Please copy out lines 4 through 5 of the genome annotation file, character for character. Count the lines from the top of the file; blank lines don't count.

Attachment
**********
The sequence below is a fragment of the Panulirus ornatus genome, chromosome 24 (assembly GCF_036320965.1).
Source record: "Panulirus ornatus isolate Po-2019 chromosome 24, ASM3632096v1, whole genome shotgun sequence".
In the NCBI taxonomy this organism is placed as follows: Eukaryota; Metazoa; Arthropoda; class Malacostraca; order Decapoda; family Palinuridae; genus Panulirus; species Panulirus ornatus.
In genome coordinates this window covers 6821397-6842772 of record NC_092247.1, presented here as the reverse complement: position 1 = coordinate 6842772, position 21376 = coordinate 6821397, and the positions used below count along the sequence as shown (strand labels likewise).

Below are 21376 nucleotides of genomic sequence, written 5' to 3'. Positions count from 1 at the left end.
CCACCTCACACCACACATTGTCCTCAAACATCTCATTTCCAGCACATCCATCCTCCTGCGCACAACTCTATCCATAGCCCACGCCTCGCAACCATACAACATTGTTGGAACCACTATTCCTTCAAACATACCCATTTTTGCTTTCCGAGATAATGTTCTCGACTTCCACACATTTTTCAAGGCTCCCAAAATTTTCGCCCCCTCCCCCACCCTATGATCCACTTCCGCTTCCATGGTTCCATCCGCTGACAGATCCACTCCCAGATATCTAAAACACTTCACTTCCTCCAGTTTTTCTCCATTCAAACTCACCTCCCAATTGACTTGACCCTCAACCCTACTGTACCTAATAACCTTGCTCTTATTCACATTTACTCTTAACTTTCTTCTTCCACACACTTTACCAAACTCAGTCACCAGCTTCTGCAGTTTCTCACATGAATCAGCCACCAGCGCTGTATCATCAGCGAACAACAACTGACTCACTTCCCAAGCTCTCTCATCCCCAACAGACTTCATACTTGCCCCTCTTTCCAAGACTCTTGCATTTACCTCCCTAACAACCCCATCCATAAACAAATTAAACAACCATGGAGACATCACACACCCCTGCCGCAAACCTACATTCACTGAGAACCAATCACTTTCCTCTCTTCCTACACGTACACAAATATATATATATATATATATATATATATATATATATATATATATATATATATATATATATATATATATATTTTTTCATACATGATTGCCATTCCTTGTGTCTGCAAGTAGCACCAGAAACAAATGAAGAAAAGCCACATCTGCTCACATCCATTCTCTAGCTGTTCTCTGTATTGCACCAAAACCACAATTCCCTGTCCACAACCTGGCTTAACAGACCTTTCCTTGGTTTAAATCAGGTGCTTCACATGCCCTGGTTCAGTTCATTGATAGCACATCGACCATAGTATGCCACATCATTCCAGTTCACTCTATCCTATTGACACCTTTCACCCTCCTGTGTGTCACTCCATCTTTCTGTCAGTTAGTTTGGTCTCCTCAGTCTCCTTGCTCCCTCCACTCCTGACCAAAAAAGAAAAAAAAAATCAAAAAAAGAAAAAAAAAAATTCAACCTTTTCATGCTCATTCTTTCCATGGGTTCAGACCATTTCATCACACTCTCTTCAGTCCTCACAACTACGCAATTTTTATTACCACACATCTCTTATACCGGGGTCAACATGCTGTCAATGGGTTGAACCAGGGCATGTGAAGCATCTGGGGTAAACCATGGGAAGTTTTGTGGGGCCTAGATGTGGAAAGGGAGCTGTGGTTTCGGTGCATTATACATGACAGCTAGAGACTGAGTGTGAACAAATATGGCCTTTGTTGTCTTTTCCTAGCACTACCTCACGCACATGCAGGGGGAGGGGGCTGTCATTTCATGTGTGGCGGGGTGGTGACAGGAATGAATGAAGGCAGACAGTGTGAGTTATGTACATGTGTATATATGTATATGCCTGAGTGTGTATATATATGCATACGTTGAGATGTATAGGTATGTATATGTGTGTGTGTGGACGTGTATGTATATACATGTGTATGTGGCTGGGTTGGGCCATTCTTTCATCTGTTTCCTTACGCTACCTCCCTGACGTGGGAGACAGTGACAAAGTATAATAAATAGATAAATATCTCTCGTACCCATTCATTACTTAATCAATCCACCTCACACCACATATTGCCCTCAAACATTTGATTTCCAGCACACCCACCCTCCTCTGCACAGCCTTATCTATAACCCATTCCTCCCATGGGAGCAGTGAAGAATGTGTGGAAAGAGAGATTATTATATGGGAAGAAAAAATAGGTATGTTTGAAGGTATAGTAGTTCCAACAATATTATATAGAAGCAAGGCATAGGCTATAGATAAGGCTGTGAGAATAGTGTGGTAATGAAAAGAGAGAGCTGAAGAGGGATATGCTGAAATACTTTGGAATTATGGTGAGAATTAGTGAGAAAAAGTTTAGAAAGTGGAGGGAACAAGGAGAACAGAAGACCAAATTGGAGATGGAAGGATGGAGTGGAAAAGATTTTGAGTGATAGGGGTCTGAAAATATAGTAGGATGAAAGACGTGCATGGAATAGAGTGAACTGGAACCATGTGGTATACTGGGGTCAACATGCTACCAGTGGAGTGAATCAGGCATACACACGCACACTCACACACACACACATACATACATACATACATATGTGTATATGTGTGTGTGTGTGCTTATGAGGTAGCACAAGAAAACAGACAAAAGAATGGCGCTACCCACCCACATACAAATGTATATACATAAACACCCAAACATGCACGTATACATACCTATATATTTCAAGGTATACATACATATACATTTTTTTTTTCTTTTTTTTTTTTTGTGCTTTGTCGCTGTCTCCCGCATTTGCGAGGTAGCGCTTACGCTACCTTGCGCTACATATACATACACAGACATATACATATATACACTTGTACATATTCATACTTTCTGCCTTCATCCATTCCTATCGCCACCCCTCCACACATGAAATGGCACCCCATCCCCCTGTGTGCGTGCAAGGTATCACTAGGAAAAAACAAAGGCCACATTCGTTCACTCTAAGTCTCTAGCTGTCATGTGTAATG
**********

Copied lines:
In genome coordinates this window covers 6821397-6842772 of record NC_092247.1, presented here as the reverse complement: position 1 = coordinate 6842772, position 21376 = coordinate 6821397, and the positions used below count along the sequence as shown (strand labels likewise).

Below are 21376 nucleotides of genomic sequence, written 5' to 3'. Positions count from 1 at the left end.